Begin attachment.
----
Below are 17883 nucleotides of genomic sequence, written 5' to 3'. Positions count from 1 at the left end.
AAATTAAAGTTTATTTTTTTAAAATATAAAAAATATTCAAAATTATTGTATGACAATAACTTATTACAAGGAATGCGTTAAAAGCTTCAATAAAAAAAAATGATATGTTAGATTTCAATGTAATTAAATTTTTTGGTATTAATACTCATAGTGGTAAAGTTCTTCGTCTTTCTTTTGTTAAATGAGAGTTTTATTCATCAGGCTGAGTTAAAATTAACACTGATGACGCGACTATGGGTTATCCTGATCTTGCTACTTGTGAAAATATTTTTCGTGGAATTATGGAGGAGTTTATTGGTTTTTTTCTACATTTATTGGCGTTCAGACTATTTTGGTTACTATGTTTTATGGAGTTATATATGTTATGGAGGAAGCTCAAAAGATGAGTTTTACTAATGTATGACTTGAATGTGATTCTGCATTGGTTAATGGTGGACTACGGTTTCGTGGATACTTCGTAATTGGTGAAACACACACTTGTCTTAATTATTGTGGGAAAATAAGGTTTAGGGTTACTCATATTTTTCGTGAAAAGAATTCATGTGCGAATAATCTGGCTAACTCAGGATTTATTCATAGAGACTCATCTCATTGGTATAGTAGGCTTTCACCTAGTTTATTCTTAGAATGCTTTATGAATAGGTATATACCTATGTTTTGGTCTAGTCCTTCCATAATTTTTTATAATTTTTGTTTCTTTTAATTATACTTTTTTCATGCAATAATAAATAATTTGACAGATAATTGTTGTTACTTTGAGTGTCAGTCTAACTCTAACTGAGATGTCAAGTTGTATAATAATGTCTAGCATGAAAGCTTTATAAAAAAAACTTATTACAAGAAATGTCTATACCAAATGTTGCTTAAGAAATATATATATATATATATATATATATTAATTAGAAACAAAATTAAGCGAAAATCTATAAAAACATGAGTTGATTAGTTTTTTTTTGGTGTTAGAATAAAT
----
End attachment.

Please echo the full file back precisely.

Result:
Below are 17883 nucleotides of genomic sequence, written 5' to 3'. Positions count from 1 at the left end.
AAATTAAAGTTTATTTTTTTAAAATATAAAAAATATTCAAAATTATTGTATGACAATAACTTATTACAAGGAATGCGTTAAAAGCTTCAATAAAAAAAAATGATATGTTAGATTTCAATGTAATTAAATTTTTTGGTATTAATACTCATAGTGGTAAAGTTCTTCGTCTTTCTTTTGTTAAATGAGAGTTTTATTCATCAGGCTGAGTTAAAATTAACACTGATGACGCGACTATGGGTTATCCTGATCTTGCTACTTGTGAAAATATTTTTCGTGGAATTATGGAGGAGTTTATTGGTTTTTTTCTACATTTATTGGCGTTCAGACTATTTTGGTTACTATGTTTTATGGAGTTATATATGTTATGGAGGAAGCTCAAAAGATGAGTTTTACTAATGTATGACTTGAATGTGATTCTGCATTGGTTAATGGTGGACTACGGTTTCGTGGATACTTCGTAATTGGTGAAACACACACTTGTCTTAATTATTGTGGGAAAATAAGGTTTAGGGTTACTCATATTTTTCGTGAAAAGAATTCATGTGCGAATAATCTGGCTAACTCAGGATTTATTCATAGAGACTCATCTCATTGGTATAGTAGGCTTTCACCTAGTTTATTCTTAGAATGCTTTATGAATAGGTATATACCTATGTTTTGGTCTAGTCCTTCCATAATTTTTTATAATTTTTGTTTCTTTTAATTATACTTTTTTCATGCAATAATAAATAATTTGACAGATAATTGTTGTTACTTTGAGTGTCAGTCTAACTCTAACTGAGATGTCAAGTTGTATAATAATGTCTAGCATGAAAGCTTTATAAAAAAAACTTATTACAAGAAATGTCTATACCAAATGTTGCTTAAGAAATATATATATATATATATATATATATTAATTAGAAACAAAATTAAGCGAAAATCTATAAAAACATGAGTTGATTAGTTTTTTTTTGGTGTTAGAATAAAT